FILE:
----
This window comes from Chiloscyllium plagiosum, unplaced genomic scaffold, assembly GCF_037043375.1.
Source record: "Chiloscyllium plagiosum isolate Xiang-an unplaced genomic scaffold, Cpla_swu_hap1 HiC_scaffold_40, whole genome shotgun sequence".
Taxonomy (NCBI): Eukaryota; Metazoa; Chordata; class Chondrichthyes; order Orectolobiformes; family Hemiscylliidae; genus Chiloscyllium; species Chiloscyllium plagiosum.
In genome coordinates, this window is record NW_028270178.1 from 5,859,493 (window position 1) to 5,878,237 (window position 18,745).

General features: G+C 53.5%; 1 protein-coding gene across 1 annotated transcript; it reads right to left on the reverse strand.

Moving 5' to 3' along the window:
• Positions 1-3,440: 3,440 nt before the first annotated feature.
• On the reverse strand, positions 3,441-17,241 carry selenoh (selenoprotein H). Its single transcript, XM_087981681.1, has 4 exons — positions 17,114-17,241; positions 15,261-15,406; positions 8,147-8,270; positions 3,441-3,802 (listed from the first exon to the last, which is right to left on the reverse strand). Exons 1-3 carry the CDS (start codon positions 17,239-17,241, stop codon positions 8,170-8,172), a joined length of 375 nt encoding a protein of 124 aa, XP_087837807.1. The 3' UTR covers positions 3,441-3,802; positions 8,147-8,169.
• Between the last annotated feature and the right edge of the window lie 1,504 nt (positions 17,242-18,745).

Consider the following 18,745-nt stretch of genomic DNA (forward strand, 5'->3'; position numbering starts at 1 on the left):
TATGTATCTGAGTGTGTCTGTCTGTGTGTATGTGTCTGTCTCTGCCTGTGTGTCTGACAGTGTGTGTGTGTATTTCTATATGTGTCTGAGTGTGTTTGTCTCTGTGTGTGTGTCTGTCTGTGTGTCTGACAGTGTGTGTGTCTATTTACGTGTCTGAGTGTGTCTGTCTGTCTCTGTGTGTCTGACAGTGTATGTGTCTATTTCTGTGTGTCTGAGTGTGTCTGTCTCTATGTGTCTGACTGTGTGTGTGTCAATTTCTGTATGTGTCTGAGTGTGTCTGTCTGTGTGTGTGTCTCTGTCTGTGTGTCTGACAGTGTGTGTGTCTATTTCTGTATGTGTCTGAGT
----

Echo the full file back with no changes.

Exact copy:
This window comes from Chiloscyllium plagiosum, unplaced genomic scaffold, assembly GCF_037043375.1.
Source record: "Chiloscyllium plagiosum isolate Xiang-an unplaced genomic scaffold, Cpla_swu_hap1 HiC_scaffold_40, whole genome shotgun sequence".
Taxonomy (NCBI): Eukaryota; Metazoa; Chordata; class Chondrichthyes; order Orectolobiformes; family Hemiscylliidae; genus Chiloscyllium; species Chiloscyllium plagiosum.
In genome coordinates, this window is record NW_028270178.1 from 5,859,493 (window position 1) to 5,878,237 (window position 18,745).

General features: G+C 53.5%; 1 protein-coding gene across 1 annotated transcript; it reads right to left on the reverse strand.

Moving 5' to 3' along the window:
• Positions 1-3,440: 3,440 nt before the first annotated feature.
• On the reverse strand, positions 3,441-17,241 carry selenoh (selenoprotein H). Its single transcript, XM_087981681.1, has 4 exons — positions 17,114-17,241; positions 15,261-15,406; positions 8,147-8,270; positions 3,441-3,802 (listed from the first exon to the last, which is right to left on the reverse strand). Exons 1-3 carry the CDS (start codon positions 17,239-17,241, stop codon positions 8,170-8,172), a joined length of 375 nt encoding a protein of 124 aa, XP_087837807.1. The 3' UTR covers positions 3,441-3,802; positions 8,147-8,169.
• Between the last annotated feature and the right edge of the window lie 1,504 nt (positions 17,242-18,745).

Consider the following 18,745-nt stretch of genomic DNA (forward strand, 5'->3'; position numbering starts at 1 on the left):
TATGTATCTGAGTGTGTCTGTCTGTGTGTATGTGTCTGTCTCTGCCTGTGTGTCTGACAGTGTGTGTGTGTATTTCTATATGTGTCTGAGTGTGTTTGTCTCTGTGTGTGTGTCTGTCTGTGTGTCTGACAGTGTGTGTGTCTATTTACGTGTCTGAGTGTGTCTGTCTGTCTCTGTGTGTCTGACAGTGTATGTGTCTATTTCTGTGTGTCTGAGTGTGTCTGTCTCTATGTGTCTGACTGTGTGTGTGTCAATTTCTGTATGTGTCTGAGTGTGTCTGTCTGTGTGTGTGTCTCTGTCTGTGTGTCTGACAGTGTGTGTGTCTATTTCTGTATGTGTCTGAGT